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Using LCA in a participatory eco-design approach in agriculture: the example of vineyard management

  • Anthony Rouault
  • Aurélie Perrin
  • Christel Renaud-GentiéEmail author
  • Séverine Julien
  • Frédérique Jourjon
SUSTAINABLE FOOD PRODUCTION AND CONSUMPTION
  • 51 Downloads

Abstract

Purpose

The paper shows how three tools based on life cycle assessment (LCA) were created for an eco-design approach in viticulture, how these tools contributed to the reduction of environmental impacts of technical management routes (TMR), and how they have been used in real-life conditions during workshops organized with two different groups of winegrowers and extension officers in this purpose. This paper is among the first to explore the use of LCA in participatory approaches in agriculture.

Methods

The eco-design approach contains two main phases: (i) suggestion of more eco-efficient solutions by the participants based on their understanding of LCA results of a TMR and (ii) eco-design of the TMR based on initial operations from the case study and alternative operations generated during the previous phase. Three challenges have been identified to use LCA in this approach: (i) making LCA results understandable for participants, (ii) enabling easy manipulation of LCI data and modularity of LCA results, and (iii) need for live LCA results during the collective design process. Three tools have been created to fulfil these objectives: (i) a specific format to display LCA results during workshops, (ii) a “serious game” to build new TMRs, and (iii) a simplified calculation tool to evaluate TMRs.

Results and discussion

Four out of the five case studies explored with these tools were actually improved at the end of the participatory eco-design approach. The specific format used to display LCA results helped identifying the most impactful operations within initial TMRs. The “serious game” stimulated discussions between participants about alternative operations. Representing unit operations with cards was successful to engage participants in the eco-design process. Finally, eco-design parameters available in the “live” LCA tool allowed participants to improve consistency of unit operations with reality and to discuss how to optimize these parameters in order to both reduce environmental impacts and meet the (agronomic, economic, and organizational) requirements of winegrowers. Several limits concerning the use of weighting and single score and the system boundaries are highlighted.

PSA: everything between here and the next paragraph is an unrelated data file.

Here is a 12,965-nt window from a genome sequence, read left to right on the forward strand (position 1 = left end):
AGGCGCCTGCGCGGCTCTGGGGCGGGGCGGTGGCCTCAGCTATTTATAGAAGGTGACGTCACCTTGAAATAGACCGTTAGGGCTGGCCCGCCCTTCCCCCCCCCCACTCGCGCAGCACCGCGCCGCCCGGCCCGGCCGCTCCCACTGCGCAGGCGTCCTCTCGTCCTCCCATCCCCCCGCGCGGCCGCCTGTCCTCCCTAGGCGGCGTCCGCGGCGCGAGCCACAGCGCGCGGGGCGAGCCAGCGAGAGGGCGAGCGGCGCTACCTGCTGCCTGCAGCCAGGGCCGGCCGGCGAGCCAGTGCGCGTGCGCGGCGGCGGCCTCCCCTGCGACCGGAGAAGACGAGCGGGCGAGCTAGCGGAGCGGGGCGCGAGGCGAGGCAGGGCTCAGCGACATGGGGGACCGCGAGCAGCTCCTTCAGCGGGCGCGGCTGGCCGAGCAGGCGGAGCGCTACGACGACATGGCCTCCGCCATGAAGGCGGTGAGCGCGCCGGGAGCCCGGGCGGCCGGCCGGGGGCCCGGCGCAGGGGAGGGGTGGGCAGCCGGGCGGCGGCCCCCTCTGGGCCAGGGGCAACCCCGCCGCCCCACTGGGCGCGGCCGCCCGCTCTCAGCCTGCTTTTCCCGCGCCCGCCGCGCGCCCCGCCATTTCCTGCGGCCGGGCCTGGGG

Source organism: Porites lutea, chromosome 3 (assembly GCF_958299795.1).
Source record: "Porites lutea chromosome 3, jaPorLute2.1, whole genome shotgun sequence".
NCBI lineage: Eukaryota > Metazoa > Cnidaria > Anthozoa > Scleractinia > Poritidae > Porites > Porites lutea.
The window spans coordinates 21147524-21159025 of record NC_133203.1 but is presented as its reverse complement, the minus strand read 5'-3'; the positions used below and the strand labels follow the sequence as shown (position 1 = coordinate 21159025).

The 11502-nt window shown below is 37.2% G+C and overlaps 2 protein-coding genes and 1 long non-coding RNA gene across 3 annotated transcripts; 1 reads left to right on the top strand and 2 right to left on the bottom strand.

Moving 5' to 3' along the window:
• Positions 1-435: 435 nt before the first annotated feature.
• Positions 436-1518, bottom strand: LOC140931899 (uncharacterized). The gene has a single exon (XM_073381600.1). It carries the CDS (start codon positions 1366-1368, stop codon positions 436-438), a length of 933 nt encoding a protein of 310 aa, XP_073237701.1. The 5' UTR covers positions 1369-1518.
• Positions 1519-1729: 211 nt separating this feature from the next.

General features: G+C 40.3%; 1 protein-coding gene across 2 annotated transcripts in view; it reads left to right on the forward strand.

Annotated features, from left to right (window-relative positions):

Conclusions

The created tools made it possible to guide discussions towards improving the most impactful practices while allowing other practice changes to be integrated. The proposed approach and the challenges identified for the creation of the tools seem relevant for transposition to other agricultural production sectors. However, while the annual and plot/field scale is interesting for engaging farmers in the production process, larger temporal and geographic scales can help to better integrate certain decision criteria.

Keywords

Eco-design tools Farming system design Innovative design Life cycle assessment Participatory approach Technical management routes Viticulture 

Notes

Acknowledgments

The authors would like to thank winegrowers and extension officers who participated to the workshops, winegrowers who provided data about their viticultural practices, and all people who contributed to the preparation and the execution of the workshops.

Funding information

Agence De l’Environnement et de la Maîtrise de l’Energie (ADEME) and Région Pays de la Loire provided financial support.

Supplementary material

11367_2019_1684_MOESM1_ESM.docx (110 kb)
ESM 1 (DOCX 110 kb)

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Copyright information

© Springer-Verlag GmbH Germany, part of Springer Nature 2019

Authors and Affiliations

  1. 1.USC 1422 GRAPPE, Ecole Supérieure d’Agricultures (ESA)-INRA, SFR 4207 QUASAVUniv. Bretagne LoireAngersFrance
  2. 2.ADEME, Service Forêt, Alimentation, BioéconomieAngersFrance

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